History museums and essential cultural spaces: fun for everyone, from history buffs to kids who love hands-on science – Timeline


Ever wonder where the “Come and Take It” meme started? Want to dive into the LBJ presidency or hang out in a fake Oval Office? How about learning science in a kid-friendly way?

Home to a presidential library, history museums and historic homes, a state-of-the-art children’s museum, and a host of cultural centers celebrating our city’s diverse population, Austin has something for everyone.

Bullock Texas State History Museum


You can’t miss the Bullock Museum, which tells the story of Texas over three floors: just look for the 35-foot-tall bronze star in front. Visitors can follow the history of the Lone Star State from 1821, through its time as a territory of Spain, then Mexico to its independence as a country, and finally the status of state in the United States. The heart of the current exhibits is La Belle, a French ship that was exploring the Gulf of Mexico when it sank in Matagorda Bay in 1686. Its wreckage was discovered in 1995, excavated two years later and brought back inside from the museum in 2015. Daily screenings are held at the Texas Spirit Theater and the Bullock IMAX, the largest IMAX screen in Texas and renovated in 2016 to include laser projection. Texas music fans will want to check out the new exhibit “Pride & Joy: The Texas Blues of Stevie Ray Vaughan,” which will be on display until July 23.

Bullock Texas State History Museum (Photo by John Anderson)

Harry Ransom Center


Come for the rarest rarities in the permanent exhibit – the Gutenberg Bible (one of only six complete copies in the United States, printed circa 1450-1455) and the first (known) photo ever taken by French scientist Joseph Nicéphore Niépce – stay for anything exhibits were drawn from the amazing collection of this University of Texas Humanities Research Library. Its unparalleled collection includes the archives of literary lions (Gabriel García Marquez, David Foster Wallace, Norman Mailer), film legends (David O. Selznick, Robert De Niro, Nicholas Ray), stage giants (Arthur Miller, Samuel Beckett, Tennessee Williams, Tom Stoppard), and major figures in history and photography (Napoleon, Churchill, Woodward & Bernstein, the Magnum collective).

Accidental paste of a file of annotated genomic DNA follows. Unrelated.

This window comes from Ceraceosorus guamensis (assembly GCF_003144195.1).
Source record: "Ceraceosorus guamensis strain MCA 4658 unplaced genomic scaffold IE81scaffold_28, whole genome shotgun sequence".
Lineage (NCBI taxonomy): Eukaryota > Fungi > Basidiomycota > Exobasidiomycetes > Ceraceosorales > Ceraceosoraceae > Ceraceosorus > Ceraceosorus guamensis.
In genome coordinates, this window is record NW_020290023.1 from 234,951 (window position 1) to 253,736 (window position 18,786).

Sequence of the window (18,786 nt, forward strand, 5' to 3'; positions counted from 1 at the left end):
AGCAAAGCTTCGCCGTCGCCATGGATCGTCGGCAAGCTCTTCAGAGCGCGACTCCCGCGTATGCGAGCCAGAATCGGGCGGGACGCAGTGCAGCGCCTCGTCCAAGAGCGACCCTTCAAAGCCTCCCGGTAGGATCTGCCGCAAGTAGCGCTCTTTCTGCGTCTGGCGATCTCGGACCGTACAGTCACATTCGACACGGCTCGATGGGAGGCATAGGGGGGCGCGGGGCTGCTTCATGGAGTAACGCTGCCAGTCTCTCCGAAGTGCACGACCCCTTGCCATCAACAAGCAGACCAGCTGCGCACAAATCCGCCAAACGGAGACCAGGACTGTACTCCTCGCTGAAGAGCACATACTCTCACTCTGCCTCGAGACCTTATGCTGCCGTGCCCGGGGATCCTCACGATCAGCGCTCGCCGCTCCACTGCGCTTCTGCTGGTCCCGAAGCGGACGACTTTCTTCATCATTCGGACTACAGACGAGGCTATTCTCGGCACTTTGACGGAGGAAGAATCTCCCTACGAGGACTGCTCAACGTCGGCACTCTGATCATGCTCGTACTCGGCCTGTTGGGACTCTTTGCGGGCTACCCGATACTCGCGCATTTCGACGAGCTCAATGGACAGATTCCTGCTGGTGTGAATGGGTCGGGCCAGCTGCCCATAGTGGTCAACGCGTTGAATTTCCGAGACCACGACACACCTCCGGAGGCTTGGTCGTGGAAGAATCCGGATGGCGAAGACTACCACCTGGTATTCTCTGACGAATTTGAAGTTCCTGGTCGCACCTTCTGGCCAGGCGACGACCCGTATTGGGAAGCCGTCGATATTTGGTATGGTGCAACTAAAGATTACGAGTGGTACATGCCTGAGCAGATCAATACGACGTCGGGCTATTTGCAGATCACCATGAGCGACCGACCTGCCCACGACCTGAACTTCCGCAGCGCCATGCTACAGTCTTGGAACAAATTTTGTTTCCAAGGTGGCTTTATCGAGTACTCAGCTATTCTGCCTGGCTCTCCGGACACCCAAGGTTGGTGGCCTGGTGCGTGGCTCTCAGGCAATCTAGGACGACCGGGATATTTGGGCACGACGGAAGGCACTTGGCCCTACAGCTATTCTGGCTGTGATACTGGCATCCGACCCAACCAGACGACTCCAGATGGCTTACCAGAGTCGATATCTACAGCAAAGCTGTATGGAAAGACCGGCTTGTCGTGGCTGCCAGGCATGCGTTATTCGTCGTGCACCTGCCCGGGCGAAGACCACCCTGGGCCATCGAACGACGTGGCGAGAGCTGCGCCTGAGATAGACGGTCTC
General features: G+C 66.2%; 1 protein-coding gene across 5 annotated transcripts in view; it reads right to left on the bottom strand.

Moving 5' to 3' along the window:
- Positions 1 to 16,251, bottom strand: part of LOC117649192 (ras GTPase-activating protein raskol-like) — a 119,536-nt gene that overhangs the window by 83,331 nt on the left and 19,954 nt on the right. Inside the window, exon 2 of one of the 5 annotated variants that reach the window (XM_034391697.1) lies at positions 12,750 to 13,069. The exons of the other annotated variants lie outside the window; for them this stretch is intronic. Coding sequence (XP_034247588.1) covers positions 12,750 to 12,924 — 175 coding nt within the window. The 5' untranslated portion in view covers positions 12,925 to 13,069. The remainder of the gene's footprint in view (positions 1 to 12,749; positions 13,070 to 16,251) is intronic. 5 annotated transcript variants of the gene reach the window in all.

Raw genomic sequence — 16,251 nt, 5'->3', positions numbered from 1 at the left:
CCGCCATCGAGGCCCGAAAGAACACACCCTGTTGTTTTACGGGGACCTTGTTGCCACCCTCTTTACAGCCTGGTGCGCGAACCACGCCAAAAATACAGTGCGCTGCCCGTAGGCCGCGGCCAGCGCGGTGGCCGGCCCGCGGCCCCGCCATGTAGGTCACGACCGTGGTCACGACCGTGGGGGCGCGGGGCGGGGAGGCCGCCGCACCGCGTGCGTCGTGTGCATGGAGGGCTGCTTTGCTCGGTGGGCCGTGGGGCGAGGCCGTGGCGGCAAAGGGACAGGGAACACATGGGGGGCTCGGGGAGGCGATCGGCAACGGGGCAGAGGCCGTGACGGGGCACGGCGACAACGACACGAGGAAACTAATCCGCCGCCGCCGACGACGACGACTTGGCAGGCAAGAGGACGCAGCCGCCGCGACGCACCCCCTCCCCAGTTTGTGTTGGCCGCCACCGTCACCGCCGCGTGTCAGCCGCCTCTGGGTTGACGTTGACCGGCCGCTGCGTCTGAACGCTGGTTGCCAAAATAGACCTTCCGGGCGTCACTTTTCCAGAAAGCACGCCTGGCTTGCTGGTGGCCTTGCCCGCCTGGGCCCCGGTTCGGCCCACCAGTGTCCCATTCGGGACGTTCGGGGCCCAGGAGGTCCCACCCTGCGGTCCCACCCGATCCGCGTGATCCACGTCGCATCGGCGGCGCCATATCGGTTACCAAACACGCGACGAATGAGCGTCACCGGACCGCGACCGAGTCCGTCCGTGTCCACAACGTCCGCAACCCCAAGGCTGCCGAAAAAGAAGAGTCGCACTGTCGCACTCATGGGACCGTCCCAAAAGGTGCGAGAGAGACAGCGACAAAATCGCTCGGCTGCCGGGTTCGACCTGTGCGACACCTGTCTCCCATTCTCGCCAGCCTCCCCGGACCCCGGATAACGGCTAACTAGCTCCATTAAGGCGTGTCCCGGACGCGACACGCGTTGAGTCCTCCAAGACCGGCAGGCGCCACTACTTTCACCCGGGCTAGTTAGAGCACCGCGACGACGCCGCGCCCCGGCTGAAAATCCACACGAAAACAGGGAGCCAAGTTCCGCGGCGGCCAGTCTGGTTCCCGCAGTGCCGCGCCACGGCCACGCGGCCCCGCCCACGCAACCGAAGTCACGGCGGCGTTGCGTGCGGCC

Harry Ransom Center (Photo by John Anderson)

LBJ Presidential Library


A trek through the LBJ is a heady trip back in time – the 60s, to be exact. America’s turbulent period of social change is explored from the perspective of the Oval Office (a mock-up of which is on the 10th floor of the library). In addition to an impressive series of permanent multimedia exhibits charting LBJ’s presidency from the day JFK was assassinated to Johnson’s departure, the museum hosts regular exhibits that seek to shed light on aspects of American history at 20th century, the office of the presidency, or the life and background of Johnson himself. The library also hosts nationally and internationally renowned speakers and major symposia, such as the 2014 Civil Rights Summit, which included four presidents.

Lyndon Baines Johnson Library and Museum (Photo by John Anderson)



It’s a chronic parenting conundrum: how to combine learning and fun. If anyone in Austin has the solution, it’s Thinkery. On the burgeoning Mueller Development Area, this children’s museum offers interactive wazoo exhibits and enough special events and classes to keep every child occupied, from toddlers to tweens. For you jealous adults, there’s a monthly drinking-age themed party that mixes a splash of booze with the antics of second childhood. These STEM warriors won’t let you or your offspring down.